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May 26, 2006
Oroville Mercury Register December 3,1945

Bettie Wallace Victory Queen
Finish Close Rotary Club Entry Comes From Behind
Bettie Wallace today became Victory Queen of Oroville. She bested her nearest opponent, Nodeene Porter, by almost 200 votes in the exciting finish that saw Oroville reach 57.1% of its E-Bond quota, Bond sales Saturday, final day of the Victory Loan Queen Contest, totaled $29,656.25, bringing the amount of E bonds sold in the drive to $158,485 according to the announcement today by Don Hobbie chairman.

The final standings in the queen contest, as announced by a W. E. Tooley, Chairman: Bettie Wallace-1539, Nodeene Porter – 1347, Ione Anderson – 1293, Mary Lou Hocking -1170, Marion Filter -469 and Marjorie Shore – 257. The total vote of 6242 represents the sale of $117, 037.50. Before the queen contest started Nov. 12, Oroville had sold $39,887.50 in E. Bonds. Miss Wallace, sponsored by the Rotary Club will be credited with the victory and will compete with the Victory Queens of Chico and Gridley for the county title. Butte County’s Victory Queen will be given an expense-paid trip to San Francisco to compete with other county queens for the state title. The winning queen piled up 718 votes on the last day of the voting. Miss Porter had the highest final day vote, but she was beaten by Miss Wallace who had led the second place contestant in the last tabulations Friday. Ione Anderson, the Lions entry, was credited with 468 votes on the last day, slipping from the contest lead to third place. Miss Hocking, the Elks candidate, piled up 551 votes Saturday.

The two banks and post office were rushed Saturday during all of their morning working hours. In the afternoon and evening, the State Theatre, only bond issuing agent open after noon Saturday, experienced an unprecedented rush of bond buyers who kept three people busy until midnight filling out bond applications. Bond sales Saturday were the largest of the drive, with sales amounting to more than $15,000 higher than any previous day. Results of the queen contests in Chico and Gridley were not known this afternoon.

Bettie wins county title over Chico Girl. Miss Wallace was unofficially pronounced Butte County queen this afternoon when it was learned that Chico had sold only $69,037 in bonds attributable to the queen contest. This was 15.78% of the Chico quota. The winner in Chico was Miss Donna Mitchell, who was credited with more bonds that the other four contestants put together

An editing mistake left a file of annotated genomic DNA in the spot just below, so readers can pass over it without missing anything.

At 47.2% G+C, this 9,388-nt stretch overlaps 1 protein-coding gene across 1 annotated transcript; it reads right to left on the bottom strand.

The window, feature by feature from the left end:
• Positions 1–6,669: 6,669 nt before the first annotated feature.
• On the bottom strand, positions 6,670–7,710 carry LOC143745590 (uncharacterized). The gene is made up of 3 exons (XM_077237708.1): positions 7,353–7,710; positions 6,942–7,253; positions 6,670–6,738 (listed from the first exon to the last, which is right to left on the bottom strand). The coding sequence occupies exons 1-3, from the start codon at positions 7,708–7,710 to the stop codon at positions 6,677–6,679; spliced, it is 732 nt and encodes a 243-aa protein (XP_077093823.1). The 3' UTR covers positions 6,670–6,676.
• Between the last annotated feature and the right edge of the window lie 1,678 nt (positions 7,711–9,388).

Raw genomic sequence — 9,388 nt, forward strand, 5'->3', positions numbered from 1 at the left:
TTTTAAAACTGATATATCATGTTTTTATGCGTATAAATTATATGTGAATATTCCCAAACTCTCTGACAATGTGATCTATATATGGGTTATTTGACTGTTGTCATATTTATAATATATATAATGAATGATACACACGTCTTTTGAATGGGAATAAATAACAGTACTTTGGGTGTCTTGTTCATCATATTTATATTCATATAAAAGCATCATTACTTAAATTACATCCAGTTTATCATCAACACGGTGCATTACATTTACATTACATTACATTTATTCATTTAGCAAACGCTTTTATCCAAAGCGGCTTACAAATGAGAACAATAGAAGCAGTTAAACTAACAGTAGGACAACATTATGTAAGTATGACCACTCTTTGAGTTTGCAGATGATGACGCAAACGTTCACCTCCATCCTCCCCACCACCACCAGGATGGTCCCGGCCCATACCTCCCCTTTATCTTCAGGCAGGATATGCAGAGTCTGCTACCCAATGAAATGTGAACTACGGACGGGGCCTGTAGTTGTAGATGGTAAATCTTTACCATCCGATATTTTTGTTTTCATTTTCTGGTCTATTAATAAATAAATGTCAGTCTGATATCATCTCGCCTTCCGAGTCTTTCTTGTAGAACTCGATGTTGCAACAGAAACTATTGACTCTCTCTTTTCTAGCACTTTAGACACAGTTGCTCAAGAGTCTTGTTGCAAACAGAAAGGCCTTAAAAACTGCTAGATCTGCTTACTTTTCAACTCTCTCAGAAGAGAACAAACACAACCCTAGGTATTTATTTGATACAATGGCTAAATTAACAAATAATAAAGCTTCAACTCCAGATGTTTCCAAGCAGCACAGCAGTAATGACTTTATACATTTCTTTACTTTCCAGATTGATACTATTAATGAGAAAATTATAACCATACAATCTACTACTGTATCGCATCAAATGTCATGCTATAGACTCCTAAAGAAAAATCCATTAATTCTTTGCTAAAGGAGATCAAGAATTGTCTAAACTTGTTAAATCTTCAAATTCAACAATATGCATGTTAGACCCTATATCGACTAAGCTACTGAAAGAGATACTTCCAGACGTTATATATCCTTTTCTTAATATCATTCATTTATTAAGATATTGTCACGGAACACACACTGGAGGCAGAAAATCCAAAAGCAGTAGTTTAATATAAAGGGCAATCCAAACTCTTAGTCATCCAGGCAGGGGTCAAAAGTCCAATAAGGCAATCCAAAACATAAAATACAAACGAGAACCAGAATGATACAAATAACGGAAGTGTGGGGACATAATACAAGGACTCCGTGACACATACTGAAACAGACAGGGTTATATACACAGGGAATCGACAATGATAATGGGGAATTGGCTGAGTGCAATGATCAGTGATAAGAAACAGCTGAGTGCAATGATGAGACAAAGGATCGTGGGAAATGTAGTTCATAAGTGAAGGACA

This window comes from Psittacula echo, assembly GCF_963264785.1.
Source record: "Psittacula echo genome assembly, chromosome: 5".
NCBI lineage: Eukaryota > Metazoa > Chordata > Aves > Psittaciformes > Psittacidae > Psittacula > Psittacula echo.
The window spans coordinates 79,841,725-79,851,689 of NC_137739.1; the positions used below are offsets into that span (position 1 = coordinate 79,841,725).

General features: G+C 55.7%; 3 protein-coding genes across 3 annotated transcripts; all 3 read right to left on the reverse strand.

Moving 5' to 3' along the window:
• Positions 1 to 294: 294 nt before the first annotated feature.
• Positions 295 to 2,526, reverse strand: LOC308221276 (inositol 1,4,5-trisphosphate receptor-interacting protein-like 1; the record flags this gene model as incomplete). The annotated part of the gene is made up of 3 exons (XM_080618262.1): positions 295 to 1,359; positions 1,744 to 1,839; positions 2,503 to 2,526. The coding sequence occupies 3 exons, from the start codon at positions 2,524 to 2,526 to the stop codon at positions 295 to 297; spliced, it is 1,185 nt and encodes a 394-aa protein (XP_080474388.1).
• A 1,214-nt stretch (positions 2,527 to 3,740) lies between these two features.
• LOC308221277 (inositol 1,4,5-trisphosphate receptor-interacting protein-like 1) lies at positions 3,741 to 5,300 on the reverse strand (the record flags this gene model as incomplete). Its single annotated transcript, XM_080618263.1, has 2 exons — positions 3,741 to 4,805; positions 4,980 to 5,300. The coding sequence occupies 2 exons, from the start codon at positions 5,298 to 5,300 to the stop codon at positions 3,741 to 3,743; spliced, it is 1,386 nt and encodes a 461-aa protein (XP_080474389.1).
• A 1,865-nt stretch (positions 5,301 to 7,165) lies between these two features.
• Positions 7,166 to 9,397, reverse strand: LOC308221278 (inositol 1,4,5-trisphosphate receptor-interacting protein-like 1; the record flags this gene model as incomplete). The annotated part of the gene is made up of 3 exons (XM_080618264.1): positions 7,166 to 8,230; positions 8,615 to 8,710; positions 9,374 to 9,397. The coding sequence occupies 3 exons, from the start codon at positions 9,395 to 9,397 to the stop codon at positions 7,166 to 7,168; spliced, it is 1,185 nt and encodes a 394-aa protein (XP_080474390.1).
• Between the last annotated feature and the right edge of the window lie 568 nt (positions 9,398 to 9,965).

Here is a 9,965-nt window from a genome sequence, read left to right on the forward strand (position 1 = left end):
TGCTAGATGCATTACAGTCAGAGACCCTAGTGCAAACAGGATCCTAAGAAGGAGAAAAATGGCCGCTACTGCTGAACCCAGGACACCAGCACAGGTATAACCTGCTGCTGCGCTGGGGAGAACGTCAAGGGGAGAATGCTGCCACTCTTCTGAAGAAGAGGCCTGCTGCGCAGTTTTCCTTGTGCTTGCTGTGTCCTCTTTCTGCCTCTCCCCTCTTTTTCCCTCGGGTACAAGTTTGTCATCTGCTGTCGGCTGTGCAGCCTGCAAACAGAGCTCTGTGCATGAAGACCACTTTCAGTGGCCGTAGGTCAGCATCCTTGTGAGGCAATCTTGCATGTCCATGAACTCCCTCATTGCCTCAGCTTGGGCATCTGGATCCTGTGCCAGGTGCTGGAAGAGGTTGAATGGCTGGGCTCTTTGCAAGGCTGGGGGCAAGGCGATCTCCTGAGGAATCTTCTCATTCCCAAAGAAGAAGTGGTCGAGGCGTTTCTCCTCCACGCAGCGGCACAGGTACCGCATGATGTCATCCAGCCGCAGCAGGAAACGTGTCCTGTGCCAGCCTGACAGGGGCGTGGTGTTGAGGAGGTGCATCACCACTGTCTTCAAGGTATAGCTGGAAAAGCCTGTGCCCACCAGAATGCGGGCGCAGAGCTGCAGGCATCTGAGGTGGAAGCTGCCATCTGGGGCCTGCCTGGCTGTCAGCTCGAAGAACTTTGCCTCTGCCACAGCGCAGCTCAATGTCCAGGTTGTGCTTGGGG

Oroville Mercury March 28, 1951

Oroville Soldier Suffers Third Wound In Korea
Pfc. Theodore A Miland, 19, son of Mr. and Mrs. Arnold M. Miland of Palermo Road, was wounded March 12 while driving an ammunition truck in the Korean war zone. His name was included today in a list of California men reported as casualties. His parents said they received a letter from him March 21, saying that he had been shot through one foot but that he expected to return to duty in a month. He was in a hospital in Japan. On the Korean front since last August, he has been wounded three times, according to his letters to his parents. The other two wounds apparently were superficial, and his parents received no notification from the defense department. He was wounded once in the mouth and once in the foot before his third wound resulted in his being sent to a hospital. Miland was graduated from the eighth grade in Feather Falls and attended Oroville high school before enlisting in the Army three years ago.

Women too busy for Defense Jobs
BELLEAIR, Fla. (U.P.) The nation’s young women are too busy with husbands and babies to take defense jobs, members of the National Association of Manufacturers were told here yesterday. Ivan V. Lawrence, vice president of the Minnesota Mining and Manufacturing Co., said the post-war spurt in marriages cut the supply of available girls in half. He suggested factory day nurseries as an inducement to get them back.

Stu’s Notes: I am always thrilled when one of my readers calls about a story. This week it was an Oroville Veteran’s Memorial Park Committee member, Joan Robertson, who called me. She told me that Joseph May was her stepfather, and a very good one at that. Joseph had quite an adventure in the Navy on a Sub-Chaser. Joan will write me a story. She also told me that she talked to Barry Turk, son of Lyle Turk, hopefully another story will come from him. Joan, sister Jan along with Jan’s husband Bill, moved back to Oroville in the past few years and have been great support for our Committee. They are all hard workers. It seems like being wounded for the third time would get you a ticket home, but young Pfc. Theodore had a very important job. Getting the Ammo up to the front lines was most important. Maybe America needs to go back to War Bonds, we could then give our troops everything they need. The 3M company was way ahead of the time, at least in ideas.